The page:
Angora goats.
Angora goats.
1997 Oklahoma State University
Angora goats.
Angora goats.
1997 Oklahoma State University

Boer goats.
Boer goats.

Boer goats can be very expensive, but they grow more rapidly, put on more meat, and have a calmer disposition than other breeds. They are easily recognized by their large, muscular white bodies and red heads. The Boer goat originated in South Africa, and was imported to the United States in 1993. Boer-Spanish crosses perform well, and using a Boer buck on a fine set of Spanish does is a good way to increase the muscle and growth of the kid crop without incurring excessive expense. Boers also cross well on dairy goats. Boer goats are very large; adult does weigh as much as 200 pounds. They will therefore require considerably more feed than other breeds. Boer-cross does are said to be excellent mothers and good milkers. In Montana, Boers have been crossed with cashmere goats, with excellent results. There is a high demand on the West Coast for these goats, and the fleece value (three to four dollars) offsets the shipping cost.

Kikos with guard dog.
Kikos with guard dog.

The Kiko is a New Zealand breed selected for survival and growth rate. They are large-framed goats, excellent mothers, and very hardy. The does can wean 45-pound kids with no extra input, and have a high twinning rate. Kikos may be expensive and hard to find. Excellent foragers bred under tough conditions, they are being used successfully in grazing-for-hire businesses. Contact Sylvia Tomlinson (Meat Goats of Caston Creek) or An Peischel, PhD, (Tennessee State University), to learn more about Kiko goats.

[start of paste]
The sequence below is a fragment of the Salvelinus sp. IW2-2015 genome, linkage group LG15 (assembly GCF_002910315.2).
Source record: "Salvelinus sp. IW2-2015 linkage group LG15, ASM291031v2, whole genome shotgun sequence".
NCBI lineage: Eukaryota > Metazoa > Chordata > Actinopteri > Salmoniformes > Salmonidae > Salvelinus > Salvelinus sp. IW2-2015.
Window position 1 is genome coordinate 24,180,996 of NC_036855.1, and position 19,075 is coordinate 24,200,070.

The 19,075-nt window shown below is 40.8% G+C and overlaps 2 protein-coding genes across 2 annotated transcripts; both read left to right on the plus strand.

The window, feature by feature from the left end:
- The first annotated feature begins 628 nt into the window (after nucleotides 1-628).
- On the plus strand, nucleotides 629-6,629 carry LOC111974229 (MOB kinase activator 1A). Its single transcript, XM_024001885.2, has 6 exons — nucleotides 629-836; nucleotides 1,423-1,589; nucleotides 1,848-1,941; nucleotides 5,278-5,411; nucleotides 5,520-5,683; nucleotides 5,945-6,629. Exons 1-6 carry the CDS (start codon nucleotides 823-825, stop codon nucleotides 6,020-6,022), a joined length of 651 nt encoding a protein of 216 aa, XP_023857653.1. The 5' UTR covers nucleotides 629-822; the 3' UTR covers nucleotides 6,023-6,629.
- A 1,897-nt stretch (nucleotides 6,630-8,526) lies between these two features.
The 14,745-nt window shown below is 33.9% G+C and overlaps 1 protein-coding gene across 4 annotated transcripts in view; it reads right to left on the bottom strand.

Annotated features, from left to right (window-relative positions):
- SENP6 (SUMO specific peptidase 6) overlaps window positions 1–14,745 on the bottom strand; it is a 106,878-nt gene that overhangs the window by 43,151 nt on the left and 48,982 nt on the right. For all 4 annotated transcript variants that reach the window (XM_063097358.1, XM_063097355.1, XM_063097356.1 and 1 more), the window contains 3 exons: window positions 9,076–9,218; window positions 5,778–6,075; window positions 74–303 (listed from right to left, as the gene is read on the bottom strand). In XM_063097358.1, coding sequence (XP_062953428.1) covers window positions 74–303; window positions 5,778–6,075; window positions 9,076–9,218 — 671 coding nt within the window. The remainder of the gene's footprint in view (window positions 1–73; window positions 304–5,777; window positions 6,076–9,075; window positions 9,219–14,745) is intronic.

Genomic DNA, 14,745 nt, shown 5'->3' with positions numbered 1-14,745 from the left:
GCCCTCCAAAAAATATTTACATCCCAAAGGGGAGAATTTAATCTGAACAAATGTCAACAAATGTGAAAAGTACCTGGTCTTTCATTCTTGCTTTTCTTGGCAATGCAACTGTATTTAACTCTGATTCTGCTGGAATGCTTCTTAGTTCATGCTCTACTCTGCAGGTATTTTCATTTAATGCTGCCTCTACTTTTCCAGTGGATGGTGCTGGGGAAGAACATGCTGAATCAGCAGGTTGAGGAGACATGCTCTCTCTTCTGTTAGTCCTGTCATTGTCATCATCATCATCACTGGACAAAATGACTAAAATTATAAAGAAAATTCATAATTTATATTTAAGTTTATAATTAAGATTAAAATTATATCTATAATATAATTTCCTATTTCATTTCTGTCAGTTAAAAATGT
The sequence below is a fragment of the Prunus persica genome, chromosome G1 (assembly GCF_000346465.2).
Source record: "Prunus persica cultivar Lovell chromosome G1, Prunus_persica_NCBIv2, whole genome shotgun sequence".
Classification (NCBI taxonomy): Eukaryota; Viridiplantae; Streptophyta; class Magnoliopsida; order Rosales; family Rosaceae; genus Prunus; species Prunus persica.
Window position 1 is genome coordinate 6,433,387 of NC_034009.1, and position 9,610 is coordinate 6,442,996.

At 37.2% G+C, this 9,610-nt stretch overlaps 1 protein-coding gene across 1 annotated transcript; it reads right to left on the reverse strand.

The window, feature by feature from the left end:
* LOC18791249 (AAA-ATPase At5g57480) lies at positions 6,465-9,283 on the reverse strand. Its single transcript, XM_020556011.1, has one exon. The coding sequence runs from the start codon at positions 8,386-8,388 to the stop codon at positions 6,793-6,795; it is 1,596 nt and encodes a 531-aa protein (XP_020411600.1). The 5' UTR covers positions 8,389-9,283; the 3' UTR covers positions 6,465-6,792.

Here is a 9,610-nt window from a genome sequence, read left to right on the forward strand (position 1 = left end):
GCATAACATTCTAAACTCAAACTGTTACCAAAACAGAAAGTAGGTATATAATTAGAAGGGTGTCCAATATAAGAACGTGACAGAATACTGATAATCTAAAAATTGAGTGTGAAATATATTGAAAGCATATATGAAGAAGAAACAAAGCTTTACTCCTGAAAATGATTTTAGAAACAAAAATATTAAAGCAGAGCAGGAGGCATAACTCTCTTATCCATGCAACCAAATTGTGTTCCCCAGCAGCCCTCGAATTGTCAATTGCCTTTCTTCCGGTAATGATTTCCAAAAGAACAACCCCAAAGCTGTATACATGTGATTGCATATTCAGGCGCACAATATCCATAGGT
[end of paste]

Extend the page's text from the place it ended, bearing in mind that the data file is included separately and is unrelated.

Wooden leg Myotonic (fainting goat)
Woodenleg Myotonic.

Tennessee Woodenleg goats, also known as "Fainting Goats" and "Tennessee Stifflegs," are myotonic - their muscles become extremely stiff when they are frightened. The attack usually lasts 10 to 20 seconds, and if they are off-balance when it hits they may fall over. This hereditary condition makes the Tennessee Woodenleg very muscular. The breed originated with four individuals brought to Marshall County, Tennessee, in the early 1880s, and the population of the breed is small. (Gipson, no date)

Breed Notes
Whatever breed is chosen for the meat goat operation, strict culling will be necessary to maintain a productive and profitable herd. Emphasis on reproduction, growth rate, carcass quality, and ability to thrive in the environment will be rewarded.

Tennessee Meat Goats originated from the "Fainting Goat," but have been selected for heavier muscling and larger size. More information on the Tennessee Meat Goat is available at www.tennesseemeatgoats.com/. However, even after selection, most Tennessee Meat Goats grow more slowly and mature to a smaller size than Boer, Kiko, or dairy goats. Several producers have crossed them with Boer goats to improve growth rate. (tatiana Stanton, personal communication)

For pictures and further information on all these breeds and many more, see www.ansi.okstate.edu/breeds/. This Web site also includes contact information for various breed associations.

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Marketing

Whatever marketing options you pursue, offer a quality product and understand what the buyer prefers.